Psalm 52 was written by David, “when Doeg the Edomite came and told Saul, and said to him, ‘David has come to the house of Ahimelech.’ ” This event is recorded in 1 Samuel 21-22.
David had proven a capable and loyal soldier for King Saul, but Saul’s jealousy grew until he attempted to murder David. He fled the palace empty-handed, to Ahimelech and the priests ministering at the tabernacle at Nob.
David made up a cover story, perhaps to provide plausible deniability to Ahimelech; David told him that he was on a desperate mission for Saul. Ahimelech gave him the bread from the tabernacle as well as the sword of Goliath. David hastened into the wilderness.
Verse 7 foreshadows trouble: “One of the servants of Saul was there that day … and his name was Doeg the Edomite.”
David spent the next few months on the run, first going east to Gath, then to the cave of Adullam where 400 men gathered to him, then to a stronghold in Moab, and finally back into the land of Judah (22:1-5). Saul knew that David was in the land, but had no idea where. Saul could do little more than pout and yell. Saul began to accuse his men of treachery. Saul began offering rewards. Doeg, without any thought to the damage he was about to cause, spoke up: “I saw the son of Jesse coming to Nob, to Ahimelech the son of Ahitub. He inquired of the Lord for him, gave him provisions, and gave him the sword of Goliath” (22:9-10).
David of course was long gone. Ahimelech of course had no reason to suspect David was a fugitive. It didn’t matter to Saul. He found an outlet for his anger. He summoned Ahimelech and his family, and accused him of conspiracy. Ahimelech explained himself.
None of it made a difference. Saul was looking for blood not justice. He commanded his men to kill Ahimelech and the priests. When they refused, still having a scrap of decency, Doeg the Edomite “turned around and attacked the priests and killed that day 85 men who wore the linen ephod” (22:18). He then wiped out the town of Nob, including all the women and children. Only one priest, Abiathar, escaped to tell the story to David, whom David befriended and guarded for the rest of his life.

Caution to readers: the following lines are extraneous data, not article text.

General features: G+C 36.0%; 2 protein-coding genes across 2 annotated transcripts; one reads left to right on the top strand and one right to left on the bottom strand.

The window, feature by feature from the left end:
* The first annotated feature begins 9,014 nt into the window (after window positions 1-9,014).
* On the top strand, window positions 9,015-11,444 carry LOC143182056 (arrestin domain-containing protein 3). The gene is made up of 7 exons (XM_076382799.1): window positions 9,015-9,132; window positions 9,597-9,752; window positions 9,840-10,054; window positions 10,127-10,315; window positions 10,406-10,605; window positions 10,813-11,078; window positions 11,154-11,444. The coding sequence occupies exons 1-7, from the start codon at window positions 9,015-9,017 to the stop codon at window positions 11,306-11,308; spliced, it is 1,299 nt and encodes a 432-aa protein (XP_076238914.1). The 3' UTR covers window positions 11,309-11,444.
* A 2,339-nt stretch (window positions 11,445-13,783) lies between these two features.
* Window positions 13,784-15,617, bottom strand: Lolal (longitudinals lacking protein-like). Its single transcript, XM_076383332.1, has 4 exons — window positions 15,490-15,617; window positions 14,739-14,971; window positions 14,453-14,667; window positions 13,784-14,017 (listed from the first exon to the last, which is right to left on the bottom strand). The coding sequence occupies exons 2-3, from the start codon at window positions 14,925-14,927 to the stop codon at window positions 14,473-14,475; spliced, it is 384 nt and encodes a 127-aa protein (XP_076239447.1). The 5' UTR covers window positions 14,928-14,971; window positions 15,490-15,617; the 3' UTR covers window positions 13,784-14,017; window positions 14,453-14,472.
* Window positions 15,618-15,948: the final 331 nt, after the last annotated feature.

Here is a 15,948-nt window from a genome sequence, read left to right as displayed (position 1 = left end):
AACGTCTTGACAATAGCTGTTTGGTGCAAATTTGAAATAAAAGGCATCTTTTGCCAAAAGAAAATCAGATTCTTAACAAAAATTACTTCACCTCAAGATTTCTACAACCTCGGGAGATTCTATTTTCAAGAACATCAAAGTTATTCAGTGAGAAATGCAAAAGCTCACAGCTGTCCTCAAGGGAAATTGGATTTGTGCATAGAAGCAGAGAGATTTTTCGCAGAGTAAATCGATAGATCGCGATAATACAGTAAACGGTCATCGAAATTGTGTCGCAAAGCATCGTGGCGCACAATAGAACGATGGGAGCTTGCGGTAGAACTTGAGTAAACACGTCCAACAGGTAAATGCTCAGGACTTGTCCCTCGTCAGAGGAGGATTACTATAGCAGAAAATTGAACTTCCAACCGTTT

David wrote Psalm 52 to make sense of his feelings on that dark day. He, the Lord’s anointed, was powerless to defend Ahimelech against Saul. The evil Doeg had spoken wickedly against God’s gentle priesthood. Doeg slaughtered the priests and their families, nearly wiping out the line. How does a godly person respond on such a terrible day, when it seems like evil prevails?
David recognizes that an evil person’s tongue is an effective tool of harm (52:2-4). David recognizes that an evil person may enjoy temporary victories. The unrighteous may gain wealth and power, and harm the righteous. But David taunts him: “why do you boast in evil, O mighty man? … God will break you down forever; He will snatch you up … and uproot you from the land of the living” (52:1-5). On that day, the righteous will be vindicated, pointing out the fate of one who “would not make God his refuge, but trusted in the abundance of his riches and was strong in his evil desire” (52:5-7).
That’s all well and good. The day of God’s vengeance is something to look forward to. But how about now, when the blood is still dripping from the point of Doeg’s sword?
David says, “I trust in the lovingkindness of God forever and ever. I will give You thanks forever, because You have done it, and I will wait on Your name, for it is good, in the presence of Your godly ones” (52:8-9). In this outburst of worship and faith, I find three things to take refuge in, during dark times.
Trust God. We must learn the difference between problems we have the ability to do something about, and problems that only God can solve. Those must be released to Him. Trust that God has our best interests in mind (Romans 8:32).
Give Thanks to God. Even in difficult circumstances, there is plenty to be thankful for. God had protected David so far, God was using David to rescue others, David had a band of faithful men from whom to draw encouragement. Count your blessings. Give thanks in all circumstances (1 Thessalonians 5:18)!
Wait on God. We don’t have to take matters into our own hands; God will take care of them (Romans 12:14-19). Hope is the anchor of the soul. This hope is not just pie in the sky, but the confident expectation of God’s reign. The righteous can afford to wait, with patience and endurance, for while the present world may belong to the wicked, the future belongs to the righteous. That future is permanent.
So, when dark days come to you, when the government confiscates your church building, when a fellow employee gets you fired and takes your job because you refuse to cheat for the company, when you get an F on a paper because you refuse to regurgitate what falsehoods the professor wants to hear, it won’t feel good. Trust God, give thanks to God, and wait on God, and all will be made right in the end. —John Guzzetta